Sensitivity and specificity analysis of the MColiPAT kit

The sensitivity (true positive rate) and specificity (true negative rate) of the MColiPAT kit were analyzed using drinking water samples that were randomly collected from various sources in the rural areas of Jaipur District (Rajasthan, India). A total of 150 drinking water samples were collected from various sources such as handpumps, boreholes, dug wells, tanker supply systems and source reservoirs (Municipal or Community service providers). The results of coliform detection using MColiPAT kits were compared with the results of the standard Colilert-18 h test. All the samples were collected in the MColiPAT kits and in sterilized sample bottles for the Colilert-18 h test. The Colilert-18 h test was conducted simultaneously on the same sample in the laboratory for quantitative determination of coliforms in the drinking water samples. All the experiments were carried out in duplicate (APHA 1998).

Identification and confirmation of coliforms in the MColiPAT kit

The presence of coliforms in water can be detected by a change in colour of the MColiPAT medium from red to yellow. The streak plate method was used to confirm that the change in colour from red to yellow (positive test) in MColiPAT kits was due to the presence of coliforms only. The Eosin Methylene Blue (EMB) agar medium was used for the streak plate method, which is a selective and differential medium for the isolation and differentiation of gram-negative enteric bacilli. Escherichia coli can be identified with EMB agar based on the occurrence of a metallic green sheen that appears on the surface of the bacterial colonies, whereas other coliforms appear as purple coloured, dark centred mucoid colonies. A loopful of culture was taken from the positive MColiPAT kits and then streaked over the surface of the EMB agar plate. Petri-plates were kept at 35 °C in an incubator and observed after 24 hours of incubation. Colonies of coliforms on EMB plates were identified morphologically.

Quantitative analysis of coliforms using MColiPAT medium (MColiPAT versus Colilert)

The MColiPAT medium was designed primarily for detecting the presence/absence of coliforms in water samples. However, another experimental study was carried out to compare MColiPAT kit medium with standard Colilert media for more direct quantitative comparison. For this purpose, 96-well semi-automated Quanti trays supplied with the Colilert media were used and 100 ml of drinking water samples were mixed with MColiPAT medium and poured into the Quanti trays. Then 100 ml of the same sample was poured into another Quanti tray with one sachet of Colilert medium. Both the trays were sealed and incubated at 35 °C for about 18 hours. Trays with MColiPAT medium were observed after 10 hours and those with Colilert medium were observed after 18 hours of incubation time for the color change as per the prescribed protocol. The number of coliforms was calculated by recording the number of yellow colored wells in each Quanti tray and the number of coliforms was determined using the MPN table.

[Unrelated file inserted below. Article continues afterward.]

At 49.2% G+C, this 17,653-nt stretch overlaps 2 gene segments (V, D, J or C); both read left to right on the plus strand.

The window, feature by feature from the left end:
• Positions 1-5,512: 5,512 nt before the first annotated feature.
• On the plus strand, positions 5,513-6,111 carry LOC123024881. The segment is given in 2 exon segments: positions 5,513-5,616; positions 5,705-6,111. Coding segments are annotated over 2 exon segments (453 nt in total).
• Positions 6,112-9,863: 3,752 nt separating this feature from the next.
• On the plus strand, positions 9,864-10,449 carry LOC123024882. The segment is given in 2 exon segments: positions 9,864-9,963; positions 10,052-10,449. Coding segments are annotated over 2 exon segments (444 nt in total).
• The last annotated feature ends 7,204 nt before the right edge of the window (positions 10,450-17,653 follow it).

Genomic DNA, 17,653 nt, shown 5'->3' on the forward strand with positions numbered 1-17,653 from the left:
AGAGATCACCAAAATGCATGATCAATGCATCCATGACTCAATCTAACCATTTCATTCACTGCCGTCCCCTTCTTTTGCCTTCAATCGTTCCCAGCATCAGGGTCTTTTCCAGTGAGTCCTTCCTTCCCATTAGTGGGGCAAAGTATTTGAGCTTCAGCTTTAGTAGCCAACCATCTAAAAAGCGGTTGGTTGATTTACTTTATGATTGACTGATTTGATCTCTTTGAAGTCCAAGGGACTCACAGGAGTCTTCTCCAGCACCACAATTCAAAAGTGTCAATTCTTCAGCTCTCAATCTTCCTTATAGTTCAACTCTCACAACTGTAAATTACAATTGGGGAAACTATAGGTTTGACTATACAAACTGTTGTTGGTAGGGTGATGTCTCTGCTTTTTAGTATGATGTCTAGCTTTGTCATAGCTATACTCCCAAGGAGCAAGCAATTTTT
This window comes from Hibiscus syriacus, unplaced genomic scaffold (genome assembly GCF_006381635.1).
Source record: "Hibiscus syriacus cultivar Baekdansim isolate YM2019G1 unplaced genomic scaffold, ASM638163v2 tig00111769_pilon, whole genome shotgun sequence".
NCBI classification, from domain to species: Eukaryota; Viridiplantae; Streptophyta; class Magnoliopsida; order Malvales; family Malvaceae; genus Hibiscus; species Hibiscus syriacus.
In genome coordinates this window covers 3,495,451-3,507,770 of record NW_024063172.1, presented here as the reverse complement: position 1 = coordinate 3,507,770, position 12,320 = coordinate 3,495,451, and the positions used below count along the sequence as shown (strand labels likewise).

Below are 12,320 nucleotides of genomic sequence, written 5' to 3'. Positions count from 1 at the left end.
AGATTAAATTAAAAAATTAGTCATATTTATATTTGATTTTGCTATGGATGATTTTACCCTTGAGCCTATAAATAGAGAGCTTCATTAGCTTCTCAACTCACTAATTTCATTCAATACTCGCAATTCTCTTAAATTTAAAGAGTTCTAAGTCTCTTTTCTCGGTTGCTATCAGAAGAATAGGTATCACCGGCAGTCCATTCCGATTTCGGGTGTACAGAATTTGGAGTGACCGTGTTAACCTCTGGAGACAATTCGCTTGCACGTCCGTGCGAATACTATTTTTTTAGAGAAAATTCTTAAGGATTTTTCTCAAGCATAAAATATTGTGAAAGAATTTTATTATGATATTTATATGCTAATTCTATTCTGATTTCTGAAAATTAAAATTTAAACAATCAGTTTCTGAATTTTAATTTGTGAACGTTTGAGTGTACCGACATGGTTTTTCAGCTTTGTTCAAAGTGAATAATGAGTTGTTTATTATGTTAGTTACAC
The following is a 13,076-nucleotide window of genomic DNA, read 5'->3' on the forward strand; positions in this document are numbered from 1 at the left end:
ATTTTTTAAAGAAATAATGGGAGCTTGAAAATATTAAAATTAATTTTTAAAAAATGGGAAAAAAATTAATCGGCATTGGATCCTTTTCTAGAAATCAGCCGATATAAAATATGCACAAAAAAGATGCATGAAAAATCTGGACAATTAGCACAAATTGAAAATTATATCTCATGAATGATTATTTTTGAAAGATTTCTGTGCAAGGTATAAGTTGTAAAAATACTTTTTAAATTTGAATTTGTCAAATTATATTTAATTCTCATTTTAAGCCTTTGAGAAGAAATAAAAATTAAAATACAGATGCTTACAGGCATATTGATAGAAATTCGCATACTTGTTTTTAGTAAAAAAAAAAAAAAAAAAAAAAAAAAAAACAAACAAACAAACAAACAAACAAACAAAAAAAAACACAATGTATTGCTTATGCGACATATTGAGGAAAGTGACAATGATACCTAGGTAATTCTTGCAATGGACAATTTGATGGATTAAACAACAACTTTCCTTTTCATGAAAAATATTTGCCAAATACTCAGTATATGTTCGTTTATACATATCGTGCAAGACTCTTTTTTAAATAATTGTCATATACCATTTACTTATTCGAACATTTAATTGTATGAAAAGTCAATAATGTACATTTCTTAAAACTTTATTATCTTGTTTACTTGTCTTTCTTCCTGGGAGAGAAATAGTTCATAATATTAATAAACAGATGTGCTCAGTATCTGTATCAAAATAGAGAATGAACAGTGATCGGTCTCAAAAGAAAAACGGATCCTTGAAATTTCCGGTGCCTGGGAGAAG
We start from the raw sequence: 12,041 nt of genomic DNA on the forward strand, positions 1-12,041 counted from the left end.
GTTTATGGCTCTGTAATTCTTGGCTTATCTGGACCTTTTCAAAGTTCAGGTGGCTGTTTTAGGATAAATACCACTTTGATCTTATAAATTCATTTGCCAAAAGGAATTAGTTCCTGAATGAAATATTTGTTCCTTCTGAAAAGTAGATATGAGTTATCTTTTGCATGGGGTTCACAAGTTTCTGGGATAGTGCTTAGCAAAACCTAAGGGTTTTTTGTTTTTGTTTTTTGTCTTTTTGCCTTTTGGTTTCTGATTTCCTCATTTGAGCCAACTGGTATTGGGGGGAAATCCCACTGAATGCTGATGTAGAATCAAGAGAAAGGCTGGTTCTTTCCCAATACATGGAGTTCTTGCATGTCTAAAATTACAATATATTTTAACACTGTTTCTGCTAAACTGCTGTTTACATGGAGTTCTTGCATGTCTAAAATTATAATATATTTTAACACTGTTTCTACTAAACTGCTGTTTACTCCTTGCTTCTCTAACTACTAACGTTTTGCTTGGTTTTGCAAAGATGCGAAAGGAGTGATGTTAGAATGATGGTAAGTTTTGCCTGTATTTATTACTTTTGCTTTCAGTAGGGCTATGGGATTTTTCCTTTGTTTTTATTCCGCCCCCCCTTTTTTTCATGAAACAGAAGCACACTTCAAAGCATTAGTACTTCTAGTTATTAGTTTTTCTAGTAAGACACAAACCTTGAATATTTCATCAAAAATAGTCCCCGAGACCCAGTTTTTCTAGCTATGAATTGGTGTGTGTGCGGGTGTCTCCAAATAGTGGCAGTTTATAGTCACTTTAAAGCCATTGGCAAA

Statistical analysis

The McNemar chi-square test was used for homogeneity analysis of presence/absence results of water samples using the Colilert 18 h test and the MColiPAT kit respectively. All statistical analyses were performed with a 5% level of significance. Evaluation of the equivalence of Colilert and MColiPAT for quantitative analysis of coliforms was done using a paired t-test for the MPN data. All the MPN data per 100 ml were converted to log10 MPN/100 ml before statistical analysis. Statistical calculations were carried out with Microsoft Excel 2000 statistics package.

RESULTS AND DISCUSSION

The coliform detection limit of the MColiPAT kit, prepared by replacing the pH indicator of the ColiPAT kit medium, was tested against the Colilert-18 method. A total of 50 replicate samples prepared using diluted sewage were analyzed using the MColiPAT kit and the Colilert-18 method and the time required to detect coliforms was recorded. Table 1 summarizes the results of coliform detection limits of the MColiPAT kit for various concentrations of coliforms using diluted sewage. The data shown below were compiled using mean results of different sets of experiments.

Table 1

Coliform detection limit of MColiPAT using controlled samples

Coliforms (MPN/100 ml) (based on Colilert Quanti-tray data)No. of samplesAverage incubation time required using MColiPAT for diluted sewage (in hours)
2,419.6 15 5.0 ± 0.16 
1,732.5 6.0 ± 0.22 
1,011.2 15 6.0 ± 0.34 
629.4 6.25 ± 0.27 
285.1 12 7.5 ± 0.35 
146.7 7.5 ± 0.23 
85.7 13 8.25 ± 0.23 
25.9 10 ± 0.32 
8.6 10 10.5 ± 0.20 
3.1 14 10.5 ± 0.28 
1.0 Not Detected (ND) 
Coliforms (MPN/100 ml) (based on Colilert Quanti-tray data)No. of samplesAverage incubation time required using MColiPAT for diluted sewage (in hours)
2,419.6 15 5.0 ± 0.16 
1,732.5 6.0 ± 0.22 
1,011.2 15 6.0 ± 0.34 
629.4 6.25 ± 0.27 
285.1 12 7.5 ± 0.35 
146.7 7.5 ± 0.23 
85.7 13 8.25 ± 0.23 
25.9 10 ± 0.32 
8.6 10 10.5 ± 0.20 
3.1 14 10.5 ± 0.28 
1.0 Not Detected (ND)